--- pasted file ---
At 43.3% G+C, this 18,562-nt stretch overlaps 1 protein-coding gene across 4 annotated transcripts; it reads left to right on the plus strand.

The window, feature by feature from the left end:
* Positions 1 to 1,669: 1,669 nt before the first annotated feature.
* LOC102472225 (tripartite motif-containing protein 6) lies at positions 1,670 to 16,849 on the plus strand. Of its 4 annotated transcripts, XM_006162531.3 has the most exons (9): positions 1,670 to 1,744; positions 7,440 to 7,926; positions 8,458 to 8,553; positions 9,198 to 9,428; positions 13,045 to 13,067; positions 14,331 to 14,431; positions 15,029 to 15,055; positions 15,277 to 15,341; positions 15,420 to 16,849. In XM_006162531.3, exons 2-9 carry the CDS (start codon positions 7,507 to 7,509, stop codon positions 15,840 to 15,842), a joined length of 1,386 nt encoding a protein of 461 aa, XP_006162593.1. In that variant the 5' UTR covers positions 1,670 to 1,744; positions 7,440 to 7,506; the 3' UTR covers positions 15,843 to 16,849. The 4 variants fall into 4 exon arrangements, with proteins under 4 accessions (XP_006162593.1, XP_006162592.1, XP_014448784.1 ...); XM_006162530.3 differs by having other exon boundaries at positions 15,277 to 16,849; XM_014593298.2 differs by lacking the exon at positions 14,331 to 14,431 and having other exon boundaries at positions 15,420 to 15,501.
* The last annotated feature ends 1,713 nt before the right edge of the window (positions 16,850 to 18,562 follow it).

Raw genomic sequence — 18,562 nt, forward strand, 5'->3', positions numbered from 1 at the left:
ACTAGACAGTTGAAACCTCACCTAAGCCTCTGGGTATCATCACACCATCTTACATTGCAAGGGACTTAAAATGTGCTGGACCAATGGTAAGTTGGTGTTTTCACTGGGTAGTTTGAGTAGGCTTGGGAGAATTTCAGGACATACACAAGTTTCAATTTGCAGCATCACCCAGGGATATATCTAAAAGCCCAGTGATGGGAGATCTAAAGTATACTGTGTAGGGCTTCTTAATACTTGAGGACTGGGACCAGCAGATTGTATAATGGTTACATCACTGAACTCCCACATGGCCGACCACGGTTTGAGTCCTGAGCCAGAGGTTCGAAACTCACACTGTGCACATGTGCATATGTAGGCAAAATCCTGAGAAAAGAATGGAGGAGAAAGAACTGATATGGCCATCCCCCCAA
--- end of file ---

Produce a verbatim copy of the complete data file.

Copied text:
At 43.3% G+C, this 18,562-nt stretch overlaps 1 protein-coding gene across 4 annotated transcripts; it reads left to right on the plus strand.

The window, feature by feature from the left end:
* Positions 1 to 1,669: 1,669 nt before the first annotated feature.
* LOC102472225 (tripartite motif-containing protein 6) lies at positions 1,670 to 16,849 on the plus strand. Of its 4 annotated transcripts, XM_006162531.3 has the most exons (9): positions 1,670 to 1,744; positions 7,440 to 7,926; positions 8,458 to 8,553; positions 9,198 to 9,428; positions 13,045 to 13,067; positions 14,331 to 14,431; positions 15,029 to 15,055; positions 15,277 to 15,341; positions 15,420 to 16,849. In XM_006162531.3, exons 2-9 carry the CDS (start codon positions 7,507 to 7,509, stop codon positions 15,840 to 15,842), a joined length of 1,386 nt encoding a protein of 461 aa, XP_006162593.1. In that variant the 5' UTR covers positions 1,670 to 1,744; positions 7,440 to 7,506; the 3' UTR covers positions 15,843 to 16,849. The 4 variants fall into 4 exon arrangements, with proteins under 4 accessions (XP_006162593.1, XP_006162592.1, XP_014448784.1 ...); XM_006162530.3 differs by having other exon boundaries at positions 15,277 to 16,849; XM_014593298.2 differs by lacking the exon at positions 14,331 to 14,431 and having other exon boundaries at positions 15,420 to 15,501.
* The last annotated feature ends 1,713 nt before the right edge of the window (positions 16,850 to 18,562 follow it).

Raw genomic sequence — 18,562 nt, forward strand, 5'->3', positions numbered from 1 at the left:
ACTAGACAGTTGAAACCTCACCTAAGCCTCTGGGTATCATCACACCATCTTACATTGCAAGGGACTTAAAATGTGCTGGACCAATGGTAAGTTGGTGTTTTCACTGGGTAGTTTGAGTAGGCTTGGGAGAATTTCAGGACATACACAAGTTTCAATTTGCAGCATCACCCAGGGATATATCTAAAAGCCCAGTGATGGGAGATCTAAAGTATACTGTGTAGGGCTTCTTAATACTTGAGGACTGGGACCAGCAGATTGTATAATGGTTACATCACTGAACTCCCACATGGCCGACCACGGTTTGAGTCCTGAGCCAGAGGTTCGAAACTCACACTGTGCACATGTGCATATGTAGGCAAAATCCTGAGAAAAGAATGGAGGAGAAAGAACTGATATGGCCATCCCCCCAA